You have to give these guys credit for persistence, if nothing else.
Two men who claim to have stumbled across a Bigfoot corpse in the woods of northern Georgia indignantly stood by their story at a news conference in Palo Alto during which they offered an e-mail from a scientist as evidence and acknowledged they wouldn’t mind making a few bucks from the “find” they have kept stuffed in a freezer for over a month.
“Everyone who has talked down to us is going to eat their words,” predicted Matt Whitton, an officer on medical leave from the Clayton County Police Department.
Whitton and Rick Dyer, a former corrections officer, announced the discovery in early July on YouTube videos and their Web site. Although they did not consider themselves devoted Bigfoot trackers before then, they have since started offering weekend search expeditions in Georgia for $499. The specimen they bagged, the men say, was one of several ape-like creatures they spotted cavorting in the woods.
I’m not sure which video is theirs, but you can certainly find plenty of them on YouTube, including some pretty funny spoofs.
As they faced a skeptical audience of several hundred journalists and Bigfoot fans that included one curiosity seeker in a Chewbacca suit, the pair were joined Friday by Tom Biscardi, head of a group called Searching for Bigfoot. Other Bigfoot hunters call Biscardi a huckster looking for media attention.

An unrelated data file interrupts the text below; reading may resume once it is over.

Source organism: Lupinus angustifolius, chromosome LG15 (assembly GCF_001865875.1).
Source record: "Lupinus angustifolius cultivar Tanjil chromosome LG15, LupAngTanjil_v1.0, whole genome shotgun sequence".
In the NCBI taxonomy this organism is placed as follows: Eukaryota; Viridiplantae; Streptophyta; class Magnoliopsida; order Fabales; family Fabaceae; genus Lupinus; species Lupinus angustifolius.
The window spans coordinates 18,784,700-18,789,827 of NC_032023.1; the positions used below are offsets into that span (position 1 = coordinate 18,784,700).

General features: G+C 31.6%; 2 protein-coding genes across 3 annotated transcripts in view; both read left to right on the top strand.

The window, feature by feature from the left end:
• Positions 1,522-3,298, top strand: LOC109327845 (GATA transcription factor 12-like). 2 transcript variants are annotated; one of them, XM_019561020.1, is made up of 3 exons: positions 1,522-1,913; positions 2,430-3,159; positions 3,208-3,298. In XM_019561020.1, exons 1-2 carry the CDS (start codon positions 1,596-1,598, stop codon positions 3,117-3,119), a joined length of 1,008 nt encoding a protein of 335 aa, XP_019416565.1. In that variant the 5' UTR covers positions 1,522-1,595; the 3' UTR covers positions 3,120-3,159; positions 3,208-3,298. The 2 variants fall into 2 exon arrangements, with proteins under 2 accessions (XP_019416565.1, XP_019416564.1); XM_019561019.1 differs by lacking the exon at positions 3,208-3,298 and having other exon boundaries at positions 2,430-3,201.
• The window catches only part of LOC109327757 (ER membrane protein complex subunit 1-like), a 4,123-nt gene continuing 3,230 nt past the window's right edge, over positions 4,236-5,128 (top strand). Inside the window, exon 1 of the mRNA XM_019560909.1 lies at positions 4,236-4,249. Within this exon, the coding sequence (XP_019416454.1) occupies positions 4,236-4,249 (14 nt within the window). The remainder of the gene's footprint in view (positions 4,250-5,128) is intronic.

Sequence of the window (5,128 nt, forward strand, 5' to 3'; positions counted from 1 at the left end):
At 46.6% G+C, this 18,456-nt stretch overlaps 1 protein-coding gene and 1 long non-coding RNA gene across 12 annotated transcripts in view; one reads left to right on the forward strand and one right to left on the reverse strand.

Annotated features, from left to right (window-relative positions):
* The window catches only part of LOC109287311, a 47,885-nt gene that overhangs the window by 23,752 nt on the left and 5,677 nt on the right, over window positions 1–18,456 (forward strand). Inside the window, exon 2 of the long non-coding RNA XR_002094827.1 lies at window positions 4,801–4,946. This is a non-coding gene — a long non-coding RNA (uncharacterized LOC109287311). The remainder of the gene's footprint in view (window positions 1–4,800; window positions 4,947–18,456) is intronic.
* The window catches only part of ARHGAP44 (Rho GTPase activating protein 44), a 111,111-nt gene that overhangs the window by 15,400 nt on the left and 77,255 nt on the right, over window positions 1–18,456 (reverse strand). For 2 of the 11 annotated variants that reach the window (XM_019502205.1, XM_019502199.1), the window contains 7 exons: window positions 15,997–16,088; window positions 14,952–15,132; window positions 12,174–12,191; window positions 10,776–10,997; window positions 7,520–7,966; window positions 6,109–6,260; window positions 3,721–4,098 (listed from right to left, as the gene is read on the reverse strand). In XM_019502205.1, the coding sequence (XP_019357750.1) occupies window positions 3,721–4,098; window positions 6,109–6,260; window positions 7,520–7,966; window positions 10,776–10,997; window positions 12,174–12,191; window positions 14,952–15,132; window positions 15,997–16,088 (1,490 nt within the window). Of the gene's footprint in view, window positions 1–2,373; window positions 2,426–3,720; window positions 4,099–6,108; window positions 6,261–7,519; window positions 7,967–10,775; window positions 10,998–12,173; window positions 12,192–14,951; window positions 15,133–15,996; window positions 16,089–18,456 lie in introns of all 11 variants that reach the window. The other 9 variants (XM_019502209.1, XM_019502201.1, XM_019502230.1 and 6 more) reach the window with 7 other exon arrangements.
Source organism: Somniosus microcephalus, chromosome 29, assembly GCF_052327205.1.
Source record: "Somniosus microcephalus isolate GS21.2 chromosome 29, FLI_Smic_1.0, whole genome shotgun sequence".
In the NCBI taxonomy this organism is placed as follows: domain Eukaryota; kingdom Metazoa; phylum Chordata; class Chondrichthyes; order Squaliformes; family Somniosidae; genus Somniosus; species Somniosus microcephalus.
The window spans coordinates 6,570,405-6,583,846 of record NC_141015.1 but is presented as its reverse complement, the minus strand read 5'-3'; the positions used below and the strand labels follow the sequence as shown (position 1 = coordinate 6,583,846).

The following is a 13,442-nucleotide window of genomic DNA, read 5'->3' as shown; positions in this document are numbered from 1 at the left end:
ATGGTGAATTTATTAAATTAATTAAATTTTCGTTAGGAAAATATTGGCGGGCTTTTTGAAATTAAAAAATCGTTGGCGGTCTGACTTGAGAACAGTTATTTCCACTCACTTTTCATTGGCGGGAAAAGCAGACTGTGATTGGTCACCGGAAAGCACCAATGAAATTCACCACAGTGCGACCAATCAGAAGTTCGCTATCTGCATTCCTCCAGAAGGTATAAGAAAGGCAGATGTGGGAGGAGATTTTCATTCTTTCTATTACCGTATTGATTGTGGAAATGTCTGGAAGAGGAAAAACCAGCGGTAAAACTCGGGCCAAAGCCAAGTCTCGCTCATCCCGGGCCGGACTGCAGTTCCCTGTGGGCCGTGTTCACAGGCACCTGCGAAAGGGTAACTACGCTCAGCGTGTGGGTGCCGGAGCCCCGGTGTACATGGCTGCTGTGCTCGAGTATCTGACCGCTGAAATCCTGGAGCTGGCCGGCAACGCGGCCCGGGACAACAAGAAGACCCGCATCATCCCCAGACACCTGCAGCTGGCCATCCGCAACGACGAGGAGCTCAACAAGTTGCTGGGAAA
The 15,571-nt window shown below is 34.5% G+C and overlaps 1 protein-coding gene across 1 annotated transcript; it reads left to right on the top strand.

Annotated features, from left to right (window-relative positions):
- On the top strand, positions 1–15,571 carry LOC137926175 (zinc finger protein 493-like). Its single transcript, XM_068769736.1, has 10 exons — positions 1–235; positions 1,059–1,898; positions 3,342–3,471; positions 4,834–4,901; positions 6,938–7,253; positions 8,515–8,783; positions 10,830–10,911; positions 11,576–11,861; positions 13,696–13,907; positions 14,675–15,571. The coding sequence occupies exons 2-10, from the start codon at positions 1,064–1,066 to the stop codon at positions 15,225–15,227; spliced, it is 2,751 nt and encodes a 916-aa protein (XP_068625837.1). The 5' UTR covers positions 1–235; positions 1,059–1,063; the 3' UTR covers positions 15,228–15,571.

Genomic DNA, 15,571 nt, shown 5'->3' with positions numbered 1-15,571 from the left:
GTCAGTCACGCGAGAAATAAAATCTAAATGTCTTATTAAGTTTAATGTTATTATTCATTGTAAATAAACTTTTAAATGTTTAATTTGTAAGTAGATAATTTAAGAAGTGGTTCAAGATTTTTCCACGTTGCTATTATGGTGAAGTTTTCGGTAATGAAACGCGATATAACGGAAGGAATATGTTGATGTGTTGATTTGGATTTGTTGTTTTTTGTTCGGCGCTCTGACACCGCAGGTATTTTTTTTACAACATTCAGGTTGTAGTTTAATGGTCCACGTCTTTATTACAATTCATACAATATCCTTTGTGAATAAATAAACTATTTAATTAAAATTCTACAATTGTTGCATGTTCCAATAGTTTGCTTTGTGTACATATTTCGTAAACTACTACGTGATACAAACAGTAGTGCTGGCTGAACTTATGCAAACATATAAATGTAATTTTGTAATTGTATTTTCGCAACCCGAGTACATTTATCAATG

Biscardi fielded most of the questions. Among them: Why should anyone accept the men’s tale when they weren’t willing to display their frozen artifact or pinpoint where they allegedly found it? How come bushwhackers aren’t constantly tripping over primate remains if there are as many as 7,000 Bigfoots roaming the United States, as Biscardi claimed?
“I understand where you are coming from, but how many real Bigfoot researchers are out there trekking 140,000 miles a year?” Biscardi said.
Sorry, but explanations for why no one has found convincing evidence of a Bigfoot are as weak and pathetic as ever. Plenty of dinosaur remains have been found by amateur enthusiasts. If they’re out there to be found, someone will find them. Until then, they don’t exist. Sorry, fellas.